Art. 102. Forms of payment. No employer shall pay the wages of an employee by means of promissory notes, vouchers, coupons, tokens, tickets, chits, or any object other than legal tender, even when expressly requested by the employee.
Payment of wages by check or money order shall be allowed when such manner of payment is customary on the date of effectivity of this Code, or is necessary because of special circumstances as specified in appropriate regulations to be issued by the Secretary of Labor and Employment or as stipulated in a collective bargaining agreement.
Art. 103. Time of payment. Wages shall be paid at least once every two (2) weeks or twice a month at intervals not exceeding sixteen (16) days. If on account of force majeure or circumstances beyond the employer’s control, payment of wages on or within the time herein provided cannot be made, the employer shall pay the wages immediately after such force majeure or circumstances have ceased. No employer shall make payment with less frequency than once a month.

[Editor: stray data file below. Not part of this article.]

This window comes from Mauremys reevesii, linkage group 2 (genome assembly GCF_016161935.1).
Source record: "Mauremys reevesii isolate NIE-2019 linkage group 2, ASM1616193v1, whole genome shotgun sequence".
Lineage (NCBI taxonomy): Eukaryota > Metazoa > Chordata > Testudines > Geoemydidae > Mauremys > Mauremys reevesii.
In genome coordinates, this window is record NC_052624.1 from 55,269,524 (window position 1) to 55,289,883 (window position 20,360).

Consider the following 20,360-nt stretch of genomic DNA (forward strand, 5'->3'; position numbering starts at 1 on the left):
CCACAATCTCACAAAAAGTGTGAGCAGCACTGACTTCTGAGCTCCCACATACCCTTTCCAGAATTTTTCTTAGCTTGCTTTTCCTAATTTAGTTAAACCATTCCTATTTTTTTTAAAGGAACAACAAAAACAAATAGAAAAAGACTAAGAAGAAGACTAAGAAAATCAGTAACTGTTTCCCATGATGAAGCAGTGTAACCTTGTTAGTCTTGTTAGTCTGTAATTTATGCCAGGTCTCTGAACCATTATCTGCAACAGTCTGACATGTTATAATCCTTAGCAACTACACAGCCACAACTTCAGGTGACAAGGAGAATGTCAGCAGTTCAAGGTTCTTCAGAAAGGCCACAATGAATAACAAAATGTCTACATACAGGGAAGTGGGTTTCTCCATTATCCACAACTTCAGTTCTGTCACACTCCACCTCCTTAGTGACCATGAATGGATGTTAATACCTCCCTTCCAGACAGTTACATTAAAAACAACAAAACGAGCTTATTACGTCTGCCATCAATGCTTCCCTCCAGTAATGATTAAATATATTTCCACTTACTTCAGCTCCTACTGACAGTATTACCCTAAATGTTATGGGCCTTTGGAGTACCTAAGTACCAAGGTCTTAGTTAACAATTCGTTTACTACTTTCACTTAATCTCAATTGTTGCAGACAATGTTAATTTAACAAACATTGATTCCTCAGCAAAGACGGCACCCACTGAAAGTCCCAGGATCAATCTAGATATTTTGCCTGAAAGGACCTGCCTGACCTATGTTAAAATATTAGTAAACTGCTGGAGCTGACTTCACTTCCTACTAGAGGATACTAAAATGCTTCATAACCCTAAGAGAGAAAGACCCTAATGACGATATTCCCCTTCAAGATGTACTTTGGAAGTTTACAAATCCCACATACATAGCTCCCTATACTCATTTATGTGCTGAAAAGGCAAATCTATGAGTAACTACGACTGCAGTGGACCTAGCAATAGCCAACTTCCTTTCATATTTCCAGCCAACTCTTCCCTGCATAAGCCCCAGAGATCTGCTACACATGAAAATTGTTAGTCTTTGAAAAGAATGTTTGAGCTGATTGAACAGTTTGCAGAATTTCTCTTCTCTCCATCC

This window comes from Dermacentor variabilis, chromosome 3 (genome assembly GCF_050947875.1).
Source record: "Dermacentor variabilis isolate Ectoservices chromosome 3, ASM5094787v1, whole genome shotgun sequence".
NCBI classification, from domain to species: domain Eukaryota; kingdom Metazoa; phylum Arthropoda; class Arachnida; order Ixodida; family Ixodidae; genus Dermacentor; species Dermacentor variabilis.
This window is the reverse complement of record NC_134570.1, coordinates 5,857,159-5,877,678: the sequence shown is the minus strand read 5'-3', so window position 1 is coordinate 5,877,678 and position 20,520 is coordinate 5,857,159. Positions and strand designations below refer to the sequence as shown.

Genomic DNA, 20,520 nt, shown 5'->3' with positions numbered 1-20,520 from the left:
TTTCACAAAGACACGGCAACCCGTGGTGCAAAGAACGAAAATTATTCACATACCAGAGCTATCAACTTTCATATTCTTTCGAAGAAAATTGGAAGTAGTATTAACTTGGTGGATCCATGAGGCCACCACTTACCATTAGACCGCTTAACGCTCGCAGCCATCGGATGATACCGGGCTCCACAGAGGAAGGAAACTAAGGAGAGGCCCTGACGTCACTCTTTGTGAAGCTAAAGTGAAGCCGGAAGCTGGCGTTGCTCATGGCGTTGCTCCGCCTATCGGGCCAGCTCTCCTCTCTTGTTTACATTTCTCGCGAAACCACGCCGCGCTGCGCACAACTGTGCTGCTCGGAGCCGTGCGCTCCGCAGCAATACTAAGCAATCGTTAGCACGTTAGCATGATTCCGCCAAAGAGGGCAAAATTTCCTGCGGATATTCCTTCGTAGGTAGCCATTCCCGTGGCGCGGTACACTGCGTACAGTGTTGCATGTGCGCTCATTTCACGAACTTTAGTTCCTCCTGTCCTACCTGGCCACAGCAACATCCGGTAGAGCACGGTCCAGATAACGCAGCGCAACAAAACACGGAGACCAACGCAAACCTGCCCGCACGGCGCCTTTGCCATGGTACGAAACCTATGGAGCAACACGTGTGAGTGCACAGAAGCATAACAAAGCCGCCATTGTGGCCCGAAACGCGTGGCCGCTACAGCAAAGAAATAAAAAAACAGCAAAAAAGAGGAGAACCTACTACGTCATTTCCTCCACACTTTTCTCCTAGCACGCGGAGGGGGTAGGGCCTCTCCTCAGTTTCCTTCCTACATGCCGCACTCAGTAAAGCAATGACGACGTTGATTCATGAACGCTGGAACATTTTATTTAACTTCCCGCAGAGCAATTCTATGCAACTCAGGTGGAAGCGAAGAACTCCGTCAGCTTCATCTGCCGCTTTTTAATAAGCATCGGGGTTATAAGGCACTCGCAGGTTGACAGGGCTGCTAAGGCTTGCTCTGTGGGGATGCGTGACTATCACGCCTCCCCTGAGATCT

The payment of wages of employees engaged to perform a task which cannot be completed in two (2) weeks shall be subject to the following conditions, in the absence of a collective bargaining agreement or arbitration award:
Art. 104. Place of payment. Payment of wages shall be made at or near the place of undertaking, except as otherwise provided by such regulations as the Secretary of Labor and Employment may prescribe under conditions to ensure greater protection of wages.